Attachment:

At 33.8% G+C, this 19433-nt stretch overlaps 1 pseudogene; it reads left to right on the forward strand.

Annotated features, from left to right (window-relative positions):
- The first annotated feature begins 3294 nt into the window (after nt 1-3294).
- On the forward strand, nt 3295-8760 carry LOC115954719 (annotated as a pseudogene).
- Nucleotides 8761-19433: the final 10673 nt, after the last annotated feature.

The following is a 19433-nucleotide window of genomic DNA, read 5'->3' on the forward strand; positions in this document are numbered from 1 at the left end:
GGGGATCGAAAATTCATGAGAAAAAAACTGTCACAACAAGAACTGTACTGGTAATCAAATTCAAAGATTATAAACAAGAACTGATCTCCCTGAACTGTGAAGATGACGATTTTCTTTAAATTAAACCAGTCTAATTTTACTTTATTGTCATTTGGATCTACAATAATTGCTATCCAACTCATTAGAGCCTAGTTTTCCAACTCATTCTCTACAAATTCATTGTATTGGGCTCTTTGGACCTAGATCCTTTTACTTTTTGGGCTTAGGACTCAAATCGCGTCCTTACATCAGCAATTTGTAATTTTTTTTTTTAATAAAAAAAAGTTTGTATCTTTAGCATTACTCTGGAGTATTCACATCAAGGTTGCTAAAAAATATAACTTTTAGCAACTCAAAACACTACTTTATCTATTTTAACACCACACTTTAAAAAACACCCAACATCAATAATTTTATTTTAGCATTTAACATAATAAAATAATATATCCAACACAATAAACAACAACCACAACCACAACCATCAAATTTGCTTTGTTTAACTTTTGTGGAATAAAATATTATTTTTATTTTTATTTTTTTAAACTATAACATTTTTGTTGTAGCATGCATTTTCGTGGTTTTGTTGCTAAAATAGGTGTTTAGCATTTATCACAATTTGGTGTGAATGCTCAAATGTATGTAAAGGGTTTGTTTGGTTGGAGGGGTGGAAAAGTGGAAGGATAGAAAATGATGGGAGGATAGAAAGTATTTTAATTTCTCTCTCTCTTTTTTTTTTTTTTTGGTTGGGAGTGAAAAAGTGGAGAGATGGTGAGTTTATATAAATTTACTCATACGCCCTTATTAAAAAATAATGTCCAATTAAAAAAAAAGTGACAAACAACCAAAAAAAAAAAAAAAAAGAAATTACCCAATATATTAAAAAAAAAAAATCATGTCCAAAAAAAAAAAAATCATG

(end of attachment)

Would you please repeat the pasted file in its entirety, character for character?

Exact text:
At 33.8% G+C, this 19433-nt stretch overlaps 1 pseudogene; it reads left to right on the forward strand.

Annotated features, from left to right (window-relative positions):
- The first annotated feature begins 3294 nt into the window (after nt 1-3294).
- On the forward strand, nt 3295-8760 carry LOC115954719 (annotated as a pseudogene).
- Nucleotides 8761-19433: the final 10673 nt, after the last annotated feature.

The following is a 19433-nucleotide window of genomic DNA, read 5'->3' on the forward strand; positions in this document are numbered from 1 at the left end:
GGGGATCGAAAATTCATGAGAAAAAAACTGTCACAACAAGAACTGTACTGGTAATCAAATTCAAAGATTATAAACAAGAACTGATCTCCCTGAACTGTGAAGATGACGATTTTCTTTAAATTAAACCAGTCTAATTTTACTTTATTGTCATTTGGATCTACAATAATTGCTATCCAACTCATTAGAGCCTAGTTTTCCAACTCATTCTCTACAAATTCATTGTATTGGGCTCTTTGGACCTAGATCCTTTTACTTTTTGGGCTTAGGACTCAAATCGCGTCCTTACATCAGCAATTTGTAATTTTTTTTTTTAATAAAAAAAAGTTTGTATCTTTAGCATTACTCTGGAGTATTCACATCAAGGTTGCTAAAAAATATAACTTTTAGCAACTCAAAACACTACTTTATCTATTTTAACACCACACTTTAAAAAACACCCAACATCAATAATTTTATTTTAGCATTTAACATAATAAAATAATATATCCAACACAATAAACAACAACCACAACCACAACCATCAAATTTGCTTTGTTTAACTTTTGTGGAATAAAATATTATTTTTATTTTTATTTTTTTAAACTATAACATTTTTGTTGTAGCATGCATTTTCGTGGTTTTGTTGCTAAAATAGGTGTTTAGCATTTATCACAATTTGGTGTGAATGCTCAAATGTATGTAAAGGGTTTGTTTGGTTGGAGGGGTGGAAAAGTGGAAGGATAGAAAATGATGGGAGGATAGAAAGTATTTTAATTTCTCTCTCTCTTTTTTTTTTTTTTTGGTTGGGAGTGAAAAAGTGGAGAGATGGTGAGTTTATATAAATTTACTCATACGCCCTTATTAAAAAATAATGTCCAATTAAAAAAAAAGTGACAAACAACCAAAAAAAAAAAAAAAAAGAAATTACCCAATATATTAAAAAAAAAAAATCATGTCCAAAAAAAAAAAAATCATG